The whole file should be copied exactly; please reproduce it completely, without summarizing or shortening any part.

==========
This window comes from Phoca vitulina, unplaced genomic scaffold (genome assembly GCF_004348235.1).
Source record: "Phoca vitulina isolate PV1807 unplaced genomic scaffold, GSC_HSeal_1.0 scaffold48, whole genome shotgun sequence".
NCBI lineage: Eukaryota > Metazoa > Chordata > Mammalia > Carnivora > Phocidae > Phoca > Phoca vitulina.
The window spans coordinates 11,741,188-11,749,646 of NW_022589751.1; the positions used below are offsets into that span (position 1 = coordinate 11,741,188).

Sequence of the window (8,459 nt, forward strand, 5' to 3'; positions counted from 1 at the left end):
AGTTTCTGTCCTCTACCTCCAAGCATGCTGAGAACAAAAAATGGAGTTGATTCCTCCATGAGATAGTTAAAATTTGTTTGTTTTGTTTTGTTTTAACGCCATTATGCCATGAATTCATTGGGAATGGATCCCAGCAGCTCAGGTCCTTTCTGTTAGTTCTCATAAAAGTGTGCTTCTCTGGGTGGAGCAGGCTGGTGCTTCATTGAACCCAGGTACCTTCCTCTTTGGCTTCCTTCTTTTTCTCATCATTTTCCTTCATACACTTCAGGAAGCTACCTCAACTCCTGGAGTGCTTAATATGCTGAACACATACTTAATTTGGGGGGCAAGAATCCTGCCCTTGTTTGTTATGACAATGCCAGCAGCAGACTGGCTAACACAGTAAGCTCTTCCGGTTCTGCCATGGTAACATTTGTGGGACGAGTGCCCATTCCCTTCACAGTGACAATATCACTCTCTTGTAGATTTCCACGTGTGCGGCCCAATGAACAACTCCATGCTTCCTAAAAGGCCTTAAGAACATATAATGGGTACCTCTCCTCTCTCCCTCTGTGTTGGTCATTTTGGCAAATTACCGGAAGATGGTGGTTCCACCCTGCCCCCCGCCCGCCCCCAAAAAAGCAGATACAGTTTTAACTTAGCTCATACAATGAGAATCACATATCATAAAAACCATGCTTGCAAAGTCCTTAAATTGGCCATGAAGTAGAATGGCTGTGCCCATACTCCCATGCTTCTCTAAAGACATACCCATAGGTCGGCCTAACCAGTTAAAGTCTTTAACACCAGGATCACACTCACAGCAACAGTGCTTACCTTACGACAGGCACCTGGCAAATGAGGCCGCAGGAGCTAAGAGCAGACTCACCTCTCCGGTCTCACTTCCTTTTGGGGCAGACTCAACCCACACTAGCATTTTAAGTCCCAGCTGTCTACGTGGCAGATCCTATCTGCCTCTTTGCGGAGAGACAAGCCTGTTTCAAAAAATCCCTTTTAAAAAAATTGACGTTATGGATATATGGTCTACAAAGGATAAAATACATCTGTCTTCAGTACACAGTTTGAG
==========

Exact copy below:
This window comes from Phoca vitulina, unplaced genomic scaffold (genome assembly GCF_004348235.1).
Source record: "Phoca vitulina isolate PV1807 unplaced genomic scaffold, GSC_HSeal_1.0 scaffold48, whole genome shotgun sequence".
NCBI lineage: Eukaryota > Metazoa > Chordata > Mammalia > Carnivora > Phocidae > Phoca > Phoca vitulina.
The window spans coordinates 11,741,188-11,749,646 of NW_022589751.1; the positions used below are offsets into that span (position 1 = coordinate 11,741,188).

Sequence of the window (8,459 nt, forward strand, 5' to 3'; positions counted from 1 at the left end):
AGTTTCTGTCCTCTACCTCCAAGCATGCTGAGAACAAAAAATGGAGTTGATTCCTCCATGAGATAGTTAAAATTTGTTTGTTTTGTTTTGTTTTAACGCCATTATGCCATGAATTCATTGGGAATGGATCCCAGCAGCTCAGGTCCTTTCTGTTAGTTCTCATAAAAGTGTGCTTCTCTGGGTGGAGCAGGCTGGTGCTTCATTGAACCCAGGTACCTTCCTCTTTGGCTTCCTTCTTTTTCTCATCATTTTCCTTCATACACTTCAGGAAGCTACCTCAACTCCTGGAGTGCTTAATATGCTGAACACATACTTAATTTGGGGGGCAAGAATCCTGCCCTTGTTTGTTATGACAATGCCAGCAGCAGACTGGCTAACACAGTAAGCTCTTCCGGTTCTGCCATGGTAACATTTGTGGGACGAGTGCCCATTCCCTTCACAGTGACAATATCACTCTCTTGTAGATTTCCACGTGTGCGGCCCAATGAACAACTCCATGCTTCCTAAAAGGCCTTAAGAACATATAATGGGTACCTCTCCTCTCTCCCTCTGTGTTGGTCATTTTGGCAAATTACCGGAAGATGGTGGTTCCACCCTGCCCCCCGCCCGCCCCCAAAAAAGCAGATACAGTTTTAACTTAGCTCATACAATGAGAATCACATATCATAAAAACCATGCTTGCAAAGTCCTTAAATTGGCCATGAAGTAGAATGGCTGTGCCCATACTCCCATGCTTCTCTAAAGACATACCCATAGGTCGGCCTAACCAGTTAAAGTCTTTAACACCAGGATCACACTCACAGCAACAGTGCTTACCTTACGACAGGCACCTGGCAAATGAGGCCGCAGGAGCTAAGAGCAGACTCACCTCTCCGGTCTCACTTCCTTTTGGGGCAGACTCAACCCACACTAGCATTTTAAGTCCCAGCTGTCTACGTGGCAGATCCTATCTGCCTCTTTGCGGAGAGACAAGCCTGTTTCAAAAAATCCCTTTTAAAAAAATTGACGTTATGGATATATGGTCTACAAAGGATAAAATACATCTGTCTTCAGTACACAGTTTGAG